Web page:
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Aspiring filmmaker/first-novelist Chbosky adds an upbeat ending to a tale of teenaged angst—the right combination of realism and uplift to allow it on high school reading lists, though some might object to the sexuality, drinking, and dope-smoking. More sophisticated readers might object to the rip-off of Salinger, though Chbosky pays homage by having his protagonist read Catcher in the Rye. Like Holden, Charlie oozes sincerity, rails against celebrity phoniness, and feels an extraliterary bond with his favorite writers (Harper Lee, Fitzgerald, Kerouac, Ayn Rand, etc.). But Charlie’s no rich kid: the third child in a middle-class family, he attends public school in western Pennsylvania, has an older brother who plays football at Penn State, and an older sister who worries about boys a lot. An epistolary novel addressed to an anonymous “friend,” Charlie’s letters cover his first year in high school, a time haunted by the recent suicide of his best friend. Always quick to shed tears, Charlie also feels guilty about the death of his Aunt Helen, a troubled woman who lived with Charlie’s family at the time of her fatal car wreck. Though he begins as a friendless observer, Charlie is soon pals with seniors Patrick and Sam (for Samantha), stepsiblings who include Charlie in their circle, where he smokes pot for the first time, drops acid, and falls madly in love with the inaccessible Sam. His first relationship ends miserably because Charlie remains compulsively honest, though he proves a loyal friend (to Patrick when he’s gay-bashed) and brother (when his sister needs an abortion). Depressed when all his friends prepare for college, Charlie has a catatonic breakdown, which resolves itself neatly and reveals a long-repressed truth about Aunt Helen. A plain-written narrative suggesting that passivity, and thinking too much, lead to confusion and anxiety. Perhaps the folks at (co-publisher) MTV see the synergy here with Daria or any number of videos by the sensitive singer-songwriters they feature.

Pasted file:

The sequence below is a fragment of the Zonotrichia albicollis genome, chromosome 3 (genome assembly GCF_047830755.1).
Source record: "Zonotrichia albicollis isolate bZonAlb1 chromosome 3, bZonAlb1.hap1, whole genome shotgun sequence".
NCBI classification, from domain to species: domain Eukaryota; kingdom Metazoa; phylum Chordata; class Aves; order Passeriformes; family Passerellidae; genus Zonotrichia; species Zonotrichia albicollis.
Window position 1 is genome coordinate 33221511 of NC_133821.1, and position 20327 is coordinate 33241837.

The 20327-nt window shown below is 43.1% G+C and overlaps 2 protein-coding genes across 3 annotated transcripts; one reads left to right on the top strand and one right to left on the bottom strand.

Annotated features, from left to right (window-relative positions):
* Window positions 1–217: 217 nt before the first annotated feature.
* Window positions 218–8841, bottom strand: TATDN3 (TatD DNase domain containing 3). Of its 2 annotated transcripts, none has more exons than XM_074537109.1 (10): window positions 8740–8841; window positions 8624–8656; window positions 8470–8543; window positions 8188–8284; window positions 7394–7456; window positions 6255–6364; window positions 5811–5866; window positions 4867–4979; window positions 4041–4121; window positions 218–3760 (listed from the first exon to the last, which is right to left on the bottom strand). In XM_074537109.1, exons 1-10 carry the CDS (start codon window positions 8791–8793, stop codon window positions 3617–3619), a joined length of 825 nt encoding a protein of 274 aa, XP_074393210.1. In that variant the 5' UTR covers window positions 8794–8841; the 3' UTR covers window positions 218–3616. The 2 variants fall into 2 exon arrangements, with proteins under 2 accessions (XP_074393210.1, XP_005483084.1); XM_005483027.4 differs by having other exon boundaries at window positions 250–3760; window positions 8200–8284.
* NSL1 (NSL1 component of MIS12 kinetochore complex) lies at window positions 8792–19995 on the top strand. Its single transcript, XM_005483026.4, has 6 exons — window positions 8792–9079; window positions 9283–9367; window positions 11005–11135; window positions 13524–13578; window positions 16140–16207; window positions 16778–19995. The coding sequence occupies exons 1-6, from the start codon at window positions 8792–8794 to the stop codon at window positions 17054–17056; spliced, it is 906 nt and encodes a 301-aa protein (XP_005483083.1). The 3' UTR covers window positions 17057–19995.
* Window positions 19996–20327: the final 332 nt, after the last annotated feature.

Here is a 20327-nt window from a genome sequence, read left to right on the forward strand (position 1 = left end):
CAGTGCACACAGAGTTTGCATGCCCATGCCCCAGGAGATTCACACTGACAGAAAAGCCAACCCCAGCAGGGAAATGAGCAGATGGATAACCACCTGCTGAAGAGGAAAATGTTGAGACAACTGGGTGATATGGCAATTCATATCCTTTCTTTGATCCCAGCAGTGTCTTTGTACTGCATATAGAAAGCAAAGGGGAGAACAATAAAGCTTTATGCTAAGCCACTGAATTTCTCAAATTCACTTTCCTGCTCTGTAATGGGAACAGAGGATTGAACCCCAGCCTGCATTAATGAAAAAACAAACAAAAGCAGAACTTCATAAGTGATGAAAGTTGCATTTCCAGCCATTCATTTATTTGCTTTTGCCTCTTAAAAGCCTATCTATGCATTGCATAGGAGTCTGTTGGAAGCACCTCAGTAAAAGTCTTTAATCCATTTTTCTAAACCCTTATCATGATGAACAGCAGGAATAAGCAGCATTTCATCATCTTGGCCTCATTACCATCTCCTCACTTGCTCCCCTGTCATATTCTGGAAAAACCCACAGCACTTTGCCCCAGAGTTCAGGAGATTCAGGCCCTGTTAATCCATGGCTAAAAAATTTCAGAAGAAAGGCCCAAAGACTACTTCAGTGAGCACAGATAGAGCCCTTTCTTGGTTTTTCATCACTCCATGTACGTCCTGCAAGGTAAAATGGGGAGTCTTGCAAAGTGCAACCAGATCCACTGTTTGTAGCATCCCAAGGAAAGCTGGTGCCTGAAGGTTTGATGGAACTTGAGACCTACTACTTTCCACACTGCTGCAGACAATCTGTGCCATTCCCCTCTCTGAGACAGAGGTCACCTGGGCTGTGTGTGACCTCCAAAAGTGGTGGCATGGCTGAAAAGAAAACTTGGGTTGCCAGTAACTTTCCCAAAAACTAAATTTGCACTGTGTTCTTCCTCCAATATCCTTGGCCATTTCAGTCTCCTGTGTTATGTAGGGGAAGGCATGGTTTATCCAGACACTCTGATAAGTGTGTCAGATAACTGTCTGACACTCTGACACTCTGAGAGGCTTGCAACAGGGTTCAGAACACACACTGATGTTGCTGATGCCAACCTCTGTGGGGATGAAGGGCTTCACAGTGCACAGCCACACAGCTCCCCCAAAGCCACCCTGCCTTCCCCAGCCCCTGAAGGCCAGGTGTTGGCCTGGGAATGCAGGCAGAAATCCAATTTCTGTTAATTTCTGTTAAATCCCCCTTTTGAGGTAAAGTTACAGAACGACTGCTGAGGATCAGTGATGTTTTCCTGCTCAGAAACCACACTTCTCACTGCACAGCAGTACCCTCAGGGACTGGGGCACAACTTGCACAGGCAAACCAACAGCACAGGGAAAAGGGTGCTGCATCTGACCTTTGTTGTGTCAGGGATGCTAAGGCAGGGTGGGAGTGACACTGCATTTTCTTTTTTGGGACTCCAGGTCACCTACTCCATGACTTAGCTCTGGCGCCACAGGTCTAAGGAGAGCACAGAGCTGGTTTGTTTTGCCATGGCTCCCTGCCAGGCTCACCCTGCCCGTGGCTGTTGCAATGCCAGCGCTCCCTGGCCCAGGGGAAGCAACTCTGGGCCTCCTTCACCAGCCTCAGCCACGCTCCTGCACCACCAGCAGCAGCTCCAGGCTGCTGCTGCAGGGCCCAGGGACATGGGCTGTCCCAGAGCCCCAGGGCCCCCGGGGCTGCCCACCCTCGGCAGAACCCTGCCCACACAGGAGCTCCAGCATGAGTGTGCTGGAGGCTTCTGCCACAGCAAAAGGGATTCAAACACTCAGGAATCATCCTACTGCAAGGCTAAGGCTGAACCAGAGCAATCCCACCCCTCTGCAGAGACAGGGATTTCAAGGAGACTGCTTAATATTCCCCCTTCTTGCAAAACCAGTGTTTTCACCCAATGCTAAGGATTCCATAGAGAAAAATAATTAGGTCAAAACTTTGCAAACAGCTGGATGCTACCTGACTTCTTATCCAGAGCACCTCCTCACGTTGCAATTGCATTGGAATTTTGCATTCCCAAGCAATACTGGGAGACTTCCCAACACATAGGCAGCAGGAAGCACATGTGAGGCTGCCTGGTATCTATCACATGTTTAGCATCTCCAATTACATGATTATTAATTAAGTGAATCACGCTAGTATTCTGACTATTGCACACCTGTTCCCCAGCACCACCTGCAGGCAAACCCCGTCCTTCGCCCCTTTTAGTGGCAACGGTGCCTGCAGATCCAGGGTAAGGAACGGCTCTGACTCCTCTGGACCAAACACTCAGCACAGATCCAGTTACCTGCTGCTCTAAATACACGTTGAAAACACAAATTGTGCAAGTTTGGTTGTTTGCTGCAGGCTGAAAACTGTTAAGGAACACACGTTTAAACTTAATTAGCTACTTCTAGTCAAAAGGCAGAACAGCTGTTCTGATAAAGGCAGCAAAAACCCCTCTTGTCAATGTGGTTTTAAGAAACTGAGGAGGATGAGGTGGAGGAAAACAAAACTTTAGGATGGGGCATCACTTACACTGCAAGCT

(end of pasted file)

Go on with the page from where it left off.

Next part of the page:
Pub Date: Feb. 4, 1999

ISBN: 0-671-02734-4

Page Count: 256

Publisher: MTV Books/Simon & Schuster

Review Posted Online: May 20, 2010

Kirkus Reviews Issue: Jan. 15, 1999

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Paulsen recalls personal experiences that he incorporated into Hatchet (1987) and its three sequels, from savage attacks by moose and mosquitoes to watching helplessly as a heart-attack victim dies. As usual, his real adventures are every bit as vivid and hair-raising as those in his fiction, and he relates them with relish—discoursing on “The Fine Art of Wilderness Nutrition,” for instance: “Something that you would never consider eating, something completely repulsive and ugly and disgusting, something so gross it would make you vomit just looking at it, becomes absolutely delicious if you’re starving.” Specific examples follow, to prove that he knows whereof he writes. The author adds incidents from his Iditarod races, describes how he made, then learned to hunt with, bow and arrow, then closes with methods of cooking outdoors sans pots or pans. It’s a patchwork, but an entertaining one, and as likely to win him new fans as to answer questions from his old ones. (Autobiography. 10-13)

Pub Date: Feb. 1, 2001

ISBN: 0-385-32650-5

Page Count: 150

Publisher: Delacorte

Review Posted Online: May 20, 2010

Kirkus Reviews Issue: Dec. 15, 2000